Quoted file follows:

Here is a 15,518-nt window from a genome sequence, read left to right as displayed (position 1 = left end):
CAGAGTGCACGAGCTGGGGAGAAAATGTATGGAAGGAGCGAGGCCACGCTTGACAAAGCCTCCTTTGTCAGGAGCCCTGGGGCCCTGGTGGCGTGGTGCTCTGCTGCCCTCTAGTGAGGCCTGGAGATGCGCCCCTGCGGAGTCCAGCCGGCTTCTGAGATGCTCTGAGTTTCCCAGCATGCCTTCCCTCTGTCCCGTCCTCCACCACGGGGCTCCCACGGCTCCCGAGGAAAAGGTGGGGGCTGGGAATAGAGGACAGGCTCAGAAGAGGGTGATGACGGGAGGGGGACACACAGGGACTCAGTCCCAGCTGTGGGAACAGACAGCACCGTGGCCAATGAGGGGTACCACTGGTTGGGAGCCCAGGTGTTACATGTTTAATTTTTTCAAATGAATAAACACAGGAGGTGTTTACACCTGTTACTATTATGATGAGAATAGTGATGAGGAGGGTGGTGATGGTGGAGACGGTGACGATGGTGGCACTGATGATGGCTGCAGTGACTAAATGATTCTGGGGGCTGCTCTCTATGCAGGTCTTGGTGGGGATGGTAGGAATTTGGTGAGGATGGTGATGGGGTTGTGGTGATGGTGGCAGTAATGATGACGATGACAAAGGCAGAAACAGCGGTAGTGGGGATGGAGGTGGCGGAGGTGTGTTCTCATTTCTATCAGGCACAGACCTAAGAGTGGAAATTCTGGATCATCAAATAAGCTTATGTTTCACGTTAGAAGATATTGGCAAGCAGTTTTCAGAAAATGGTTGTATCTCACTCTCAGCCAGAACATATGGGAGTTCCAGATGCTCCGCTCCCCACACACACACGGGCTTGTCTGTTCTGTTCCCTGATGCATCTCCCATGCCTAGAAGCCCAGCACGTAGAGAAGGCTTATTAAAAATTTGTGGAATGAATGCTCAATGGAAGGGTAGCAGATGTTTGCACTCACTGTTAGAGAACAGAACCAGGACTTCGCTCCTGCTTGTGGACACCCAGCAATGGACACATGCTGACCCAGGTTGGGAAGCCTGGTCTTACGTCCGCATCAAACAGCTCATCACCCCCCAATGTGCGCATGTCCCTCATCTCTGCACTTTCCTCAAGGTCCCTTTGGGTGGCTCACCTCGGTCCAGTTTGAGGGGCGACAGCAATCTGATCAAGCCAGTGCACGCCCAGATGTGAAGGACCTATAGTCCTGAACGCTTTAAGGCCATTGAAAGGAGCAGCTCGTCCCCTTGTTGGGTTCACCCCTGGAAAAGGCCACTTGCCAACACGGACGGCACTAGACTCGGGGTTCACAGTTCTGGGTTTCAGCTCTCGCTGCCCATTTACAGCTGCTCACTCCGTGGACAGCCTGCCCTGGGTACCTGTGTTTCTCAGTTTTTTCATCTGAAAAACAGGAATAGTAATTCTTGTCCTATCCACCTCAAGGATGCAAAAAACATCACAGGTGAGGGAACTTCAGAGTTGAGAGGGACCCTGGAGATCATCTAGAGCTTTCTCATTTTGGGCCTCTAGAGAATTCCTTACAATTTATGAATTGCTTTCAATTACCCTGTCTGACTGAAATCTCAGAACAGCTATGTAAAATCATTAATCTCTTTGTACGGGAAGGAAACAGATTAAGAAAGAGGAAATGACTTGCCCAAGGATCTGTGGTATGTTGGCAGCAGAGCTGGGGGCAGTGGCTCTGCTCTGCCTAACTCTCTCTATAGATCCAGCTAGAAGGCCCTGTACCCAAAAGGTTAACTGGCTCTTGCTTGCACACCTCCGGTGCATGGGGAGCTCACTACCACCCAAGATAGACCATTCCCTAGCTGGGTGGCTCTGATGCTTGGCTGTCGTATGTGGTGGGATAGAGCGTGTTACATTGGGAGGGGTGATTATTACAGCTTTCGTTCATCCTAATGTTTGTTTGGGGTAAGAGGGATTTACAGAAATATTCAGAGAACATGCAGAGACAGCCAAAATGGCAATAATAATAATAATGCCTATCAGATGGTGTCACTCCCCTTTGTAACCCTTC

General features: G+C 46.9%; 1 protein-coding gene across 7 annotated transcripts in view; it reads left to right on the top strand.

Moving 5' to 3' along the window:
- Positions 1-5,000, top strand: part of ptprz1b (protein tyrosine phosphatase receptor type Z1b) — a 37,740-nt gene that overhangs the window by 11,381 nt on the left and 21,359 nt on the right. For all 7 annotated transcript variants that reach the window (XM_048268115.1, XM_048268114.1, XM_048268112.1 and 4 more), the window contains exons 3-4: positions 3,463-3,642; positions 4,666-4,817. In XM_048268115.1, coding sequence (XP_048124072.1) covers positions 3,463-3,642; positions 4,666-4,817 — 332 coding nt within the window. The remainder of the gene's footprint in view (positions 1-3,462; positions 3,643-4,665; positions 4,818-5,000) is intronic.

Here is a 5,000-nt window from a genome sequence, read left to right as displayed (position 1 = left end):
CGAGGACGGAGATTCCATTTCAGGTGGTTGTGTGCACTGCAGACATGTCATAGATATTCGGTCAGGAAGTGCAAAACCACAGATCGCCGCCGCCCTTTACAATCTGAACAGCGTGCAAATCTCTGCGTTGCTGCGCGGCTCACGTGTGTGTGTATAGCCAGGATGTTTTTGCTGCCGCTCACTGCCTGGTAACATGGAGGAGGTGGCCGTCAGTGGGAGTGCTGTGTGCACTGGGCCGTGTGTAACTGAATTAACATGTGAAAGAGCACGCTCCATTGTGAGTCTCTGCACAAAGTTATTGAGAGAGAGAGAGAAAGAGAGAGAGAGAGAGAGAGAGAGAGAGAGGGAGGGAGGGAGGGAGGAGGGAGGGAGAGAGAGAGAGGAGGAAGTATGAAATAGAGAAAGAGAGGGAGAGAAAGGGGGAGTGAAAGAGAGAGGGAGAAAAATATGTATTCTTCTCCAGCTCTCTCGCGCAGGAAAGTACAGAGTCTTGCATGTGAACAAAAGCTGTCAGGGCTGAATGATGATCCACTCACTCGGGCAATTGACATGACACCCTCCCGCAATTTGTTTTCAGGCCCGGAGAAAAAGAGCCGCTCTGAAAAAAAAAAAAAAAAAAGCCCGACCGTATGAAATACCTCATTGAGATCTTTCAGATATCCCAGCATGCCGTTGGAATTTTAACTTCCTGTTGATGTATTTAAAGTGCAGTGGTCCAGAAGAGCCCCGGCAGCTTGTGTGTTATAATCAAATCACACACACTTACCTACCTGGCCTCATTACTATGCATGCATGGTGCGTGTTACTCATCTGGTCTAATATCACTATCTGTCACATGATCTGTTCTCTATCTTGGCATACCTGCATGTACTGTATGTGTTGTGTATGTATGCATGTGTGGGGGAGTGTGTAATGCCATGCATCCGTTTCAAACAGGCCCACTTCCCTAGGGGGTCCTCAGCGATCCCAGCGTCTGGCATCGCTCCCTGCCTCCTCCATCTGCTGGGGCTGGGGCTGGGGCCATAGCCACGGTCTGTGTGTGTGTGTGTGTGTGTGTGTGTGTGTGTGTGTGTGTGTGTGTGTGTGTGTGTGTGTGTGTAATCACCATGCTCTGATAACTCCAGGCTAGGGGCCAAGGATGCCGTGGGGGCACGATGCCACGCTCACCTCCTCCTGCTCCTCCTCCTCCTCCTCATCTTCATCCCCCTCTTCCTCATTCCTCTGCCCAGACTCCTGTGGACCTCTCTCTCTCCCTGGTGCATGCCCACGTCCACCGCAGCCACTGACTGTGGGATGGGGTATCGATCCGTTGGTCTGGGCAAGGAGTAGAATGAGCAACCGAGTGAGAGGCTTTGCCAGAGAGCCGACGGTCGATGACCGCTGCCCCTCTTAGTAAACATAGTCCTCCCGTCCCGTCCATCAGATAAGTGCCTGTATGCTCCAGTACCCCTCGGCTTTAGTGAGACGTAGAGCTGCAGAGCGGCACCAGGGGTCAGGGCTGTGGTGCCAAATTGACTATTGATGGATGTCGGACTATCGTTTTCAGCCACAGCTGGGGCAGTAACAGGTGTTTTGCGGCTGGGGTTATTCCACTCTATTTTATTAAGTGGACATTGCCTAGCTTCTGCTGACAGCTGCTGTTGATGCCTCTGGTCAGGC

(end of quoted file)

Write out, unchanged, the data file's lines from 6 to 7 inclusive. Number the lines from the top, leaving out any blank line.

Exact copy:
Here is a 5,000-nt window from a genome sequence, read left to right as displayed (position 1 = left end):
CGAGGACGGAGATTCCATTTCAGGTGGTTGTGTGCACTGCAGACATGTCATAGATATTCGGTCAGGAAGTGCAAAACCACAGATCGCCGCCGCCCTTTACAATCTGAACAGCGTGCAAATCTCTGCGTTGCTGCGCGGCTCACGTGTGTGTGTATAGCCAGGATGTTTTTGCTGCCGCTCACTGCCTGGTAACATGGAGGAGGTGGCCGTCAGTGGGAGTGCTGTGTGCACTGGGCCGTGTGTAACTGAATTAACATGTGAAAGAGCACGCTCCATTGTGAGTCTCTGCACAAAGTTATTGAGAGAGAGAGAGAAAGAGAGAGAGAGAGAGAGAGAGAGAGAGAGGGAGGGAGGGAGGGAGGAGGGAGGGAGAGAGAGAGAGGAGGAAGTATGAAATAGAGAAAGAGAGGGAGAGAAAGGGGGAGTGAAAGAGAGAGGGAGAAAAATATGTATTCTTCTCCAGCTCTCTCGCGCAGGAAAGTACAGAGTCTTGCATGTGAACAAAAGCTGTCAGGGCTGAATGATGATCCACTCACTCGGGCAATTGACATGACACCCTCCCGCAATTTGTTTTCAGGCCCGGAGAAAAAGAGCCGCTCTGAAAAAAAAAAAAAAAAAAGCCCGACCGTATGAAATACCTCATTGAGATCTTTCAGATATCCCAGCATGCCGTTGGAATTTTAACTTCCTGTTGATGTATTTAAAGTGCAGTGGTCCAGAAGAGCCCCGGCAGCTTGTGTGTTATAATCAAATCACACACACTTACCTACCTGGCCTCATTACTATGCATGCATGGTGCGTGTTACTCATCTGGTCTAATATCACTATCTGTCACATGATCTGTTCTCTATCTTGGCATACCTGCATGTACTGTATGTGTTGTGTATGTATGCATGTGTGGGGGAGTGTGTAATGCCATGCATCCGTTTCAAACAGGCCCACTTCCCTAGGGGGTCCTCAGCGATCCCAGCGTCTGGCATCGCTCCCTGCCTCCTCCATCTGCTGGGGCTGGGGCTGGGGCCATAGCCACGGTCTGTGTGTGTGTGTGTGTGTGTGTGTGTGTGTGTGTGTGTGTGTGTGTGTGTGTGTGTGTGTGTGTAATCACCATGCTCTGATAACTCCAGGCTAGGGGCCAAGGATGCCGTGGGGGCACGATGCCACGCTCACCTCCTCCTGCTCCTCCTCCTCCTCCTCATCTTCATCCCCCTCTTCCTCATTCCTCTGCCCAGACTCCTGTGGACCTCTCTCTCTCCCTGGTGCATGCCCACGTCCACCGCAGCCACTGACTGTGGGATGGGGTATCGATCCGTTGGTCTGGGCAAGGAGTAGAATGAGCAACCGAGTGAGAGGCTTTGCCAGAGAGCCGACGGTCGATGACCGCTGCCCCTCTTAGTAAACATAGTCCTCCCGTCCCGTCCATCAGATAAGTGCCTGTATGCTCCAGTACCCCTCGGCTTTAGTGAGACGTAGAGCTGCAGAGCGGCACCAGGGGTCAGGGCTGTGGTGCCAAATTGACTATTGATGGATGTCGGACTATCGTTTTCAGCCACAGCTGGGGCAGTAACAGGTGTTTTGCGGCTGGGGTTATTCCACTCTATTTTATTAAGTGGACATTGCCTAGCTTCTGCTGACAGCTGCTGTTGATGCCTCTGGTCAGGC